Like many I inherited luggage from my parents. A couple pieces when they got new ones, and the new ones when they passed. Heck, a couple of pieces my mom inherited from her parents too. My mom really believed in a good set of luggage! Strong, sturdy, functional, with lots of compartments. Eventually though, some wore out, and even better luggage became available.
Like many, I inherited luggage from my parents. Some fear around confrontation, some packing down of emotions, and a smidge of improper ways to cope and manage life were the baggage I was given. It is this kind of luggage I am going to speak to here.
Whether you inherited it, or got it yourself, or a combination of both, so many of us travel around through this life with this baggage. In it we carry the clothing, toiletries, shoes, and accessories of all the hurts, pains, unfairness, arguments, troubles, fears and yes anger that has hit us over the paths we have taken. Yes, it is our emotional baggage. For many, that bag is huge, seeming almost limitless, but it is an almost invisible heavy burden many carry around.
Oh, in the beginning it’s no so difficult to carry, and eventually we get used to the extra weight. As time passes we pack more in. A hurt here, an argument there, and oh that fear will fit nicely in this side pocket where all the other fears go. And we move on. The baggage is just only slightly heavier, so we barely even notice.
As time passes, and the luggage gets even heavier, causing even more pain in our daily lives and relationships, we find new ways to deal with the carting around. Of course switching hands works nicely, but only for a bit. Perhaps we try to numb that pain with drugs, or alcohol. Maybe we distract ourselves from the pain with entertainment, TV, the internet, sex, exercise, work, religion/spirituality, politics, even diving into and dedicating ourselves to our children’s lives or some just cause will deter us from having to actually deal with this heavy burden.
“Oh, I look at it, I know what’s in there. I see it everytime I open the bag.” And then we pack more in like we have actually done something about all that past hurt. Then we pick it up and lug it to the next destination, continuing to ignore the new pain it all causes. Maybe we even swallow it all in the next bag of chips, hoping that will make it go away.
Sometimes we even develop new habits, somewhat dangerous painful ones like cutting to help create actual real physical pain so that the emotional pain that is trying to burst out of the “invisible” baggage because it is packed so full, and so tight won’t seem as bad. We dance, sing and tell jokes so that no one will actually SEE that 75 pound piece of luggage we are dragging around.
Sometimes people see our baggage, and think, “Wow, they are such a strong person!” It gives us a little energy to keep going. Maybe we even use that to our advantage to help others with their baggage. Maybe, they won’t see that my huge baggage is so full that I actually can’t bear the weight of it any longer. Their gratitude is just another numbing device. It works for a bit, but that wily old bag of our own is still there.
And in moments when that luggage sits there taunting us to finally deal with it, maybe we get online or out to the stores and buy new things or experiences to hide that baggage so we don’t have to look at it. Maybe, we just hide out in our den, and then no one can see our bag.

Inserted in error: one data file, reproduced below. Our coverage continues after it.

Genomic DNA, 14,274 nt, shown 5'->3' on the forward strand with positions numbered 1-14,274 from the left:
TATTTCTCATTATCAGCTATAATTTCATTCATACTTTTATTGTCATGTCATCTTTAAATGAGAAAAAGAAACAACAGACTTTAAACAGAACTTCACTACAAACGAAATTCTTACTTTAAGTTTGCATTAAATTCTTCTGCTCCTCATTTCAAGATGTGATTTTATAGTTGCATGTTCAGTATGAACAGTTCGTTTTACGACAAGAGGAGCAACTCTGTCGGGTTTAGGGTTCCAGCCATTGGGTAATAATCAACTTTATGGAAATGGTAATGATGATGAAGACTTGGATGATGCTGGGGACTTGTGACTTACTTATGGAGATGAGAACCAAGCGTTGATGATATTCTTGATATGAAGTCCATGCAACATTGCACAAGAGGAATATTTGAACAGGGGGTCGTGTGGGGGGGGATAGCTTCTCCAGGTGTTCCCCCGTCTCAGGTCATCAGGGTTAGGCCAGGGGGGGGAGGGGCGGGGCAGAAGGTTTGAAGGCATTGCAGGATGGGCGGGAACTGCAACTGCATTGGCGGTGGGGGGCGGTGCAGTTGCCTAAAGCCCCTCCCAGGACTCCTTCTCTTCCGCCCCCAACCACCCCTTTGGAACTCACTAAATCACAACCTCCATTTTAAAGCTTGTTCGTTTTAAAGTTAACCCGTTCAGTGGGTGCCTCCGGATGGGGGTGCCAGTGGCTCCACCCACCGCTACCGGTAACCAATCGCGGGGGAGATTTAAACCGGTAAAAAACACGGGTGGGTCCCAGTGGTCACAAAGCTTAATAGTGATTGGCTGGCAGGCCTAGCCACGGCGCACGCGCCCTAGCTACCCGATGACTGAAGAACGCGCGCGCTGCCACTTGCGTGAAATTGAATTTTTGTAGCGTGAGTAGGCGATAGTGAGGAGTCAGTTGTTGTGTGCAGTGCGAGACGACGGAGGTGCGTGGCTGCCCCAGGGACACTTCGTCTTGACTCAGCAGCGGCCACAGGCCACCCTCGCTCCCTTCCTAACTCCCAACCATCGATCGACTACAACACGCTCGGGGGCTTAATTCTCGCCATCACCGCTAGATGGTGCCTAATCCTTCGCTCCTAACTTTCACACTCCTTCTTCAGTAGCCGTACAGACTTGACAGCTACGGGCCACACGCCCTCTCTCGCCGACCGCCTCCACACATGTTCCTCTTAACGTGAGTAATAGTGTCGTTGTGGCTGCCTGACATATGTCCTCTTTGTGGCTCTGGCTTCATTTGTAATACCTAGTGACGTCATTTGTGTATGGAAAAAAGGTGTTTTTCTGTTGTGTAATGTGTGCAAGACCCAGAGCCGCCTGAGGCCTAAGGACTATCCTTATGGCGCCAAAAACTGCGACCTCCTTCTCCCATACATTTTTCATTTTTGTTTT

Then something happens. Something breaks inside, and maybe we realize we have to DO something about this luggage we are carrying. We “sort of” talk to a doctor about it. They understand, and give us some pills to take. Like a new set of 360 degree wheels and a nice longer handle, they make it SO much easier to roll the luggage around. “The burden has been lifted!” we think to ourselves. We can go anywhere now with this luggage, and the pain IT caused is gone. But yet, the bag is still there. Each and every little piece of emotional hurt is still there, still packed tightly into the bag, still just as heavy, only now, we don’t notice it as much.
Unpacking all that just seems too much. And it is a LOT to unpack and deal with. And if we do not, it will always be there, dragging right behind us everywhere we go. As a therapist it was my job to help you unpack those bags. I know how difficult and sometimes gut wrenching it can be to unload each emotional hurt, look at it, and finally deal with it the best way you can.
Self help is for backpacks. It can’t replace a professional emotional bellhop. And ignoring it? Well, I’ll let the wisdom of one of the top professional emotional bellhops, Brene’ Brown speak from her book Rising Strong:
Stockpiling hurt: Stockpiling starts like chandeliering, with us firmly packing down the pain, but here, we just continue to amass hurt until the wisest parts of us, our bodies, decide that enough is enough. The bodies message is always clear: Shut down the stockpiling or, I’ll shut you down. The body wins every time.
So, how YOU doin? Depression, anxiety, deep fear, self imposed isolation and physical pain are ways that our bodies try to tell us something. Even if you have diagnosis for those causes, the weight of the emotional baggage only exacerbates it all. Professional help in therapy is NOT a bad thing. It is the BEST way to unpack and deal with all of that. I can’t emphasize this enough.
It can be very scary, and quite a bit of work, but in the end, it will rid you of the bag, the anxiety, and all the other habits that may have formed. I unloaded my bags long ago, but still work on that whole confrontation thing (it’s a bugger!). I hope you find your way to unpack, and unload that baggage – before it’s too late.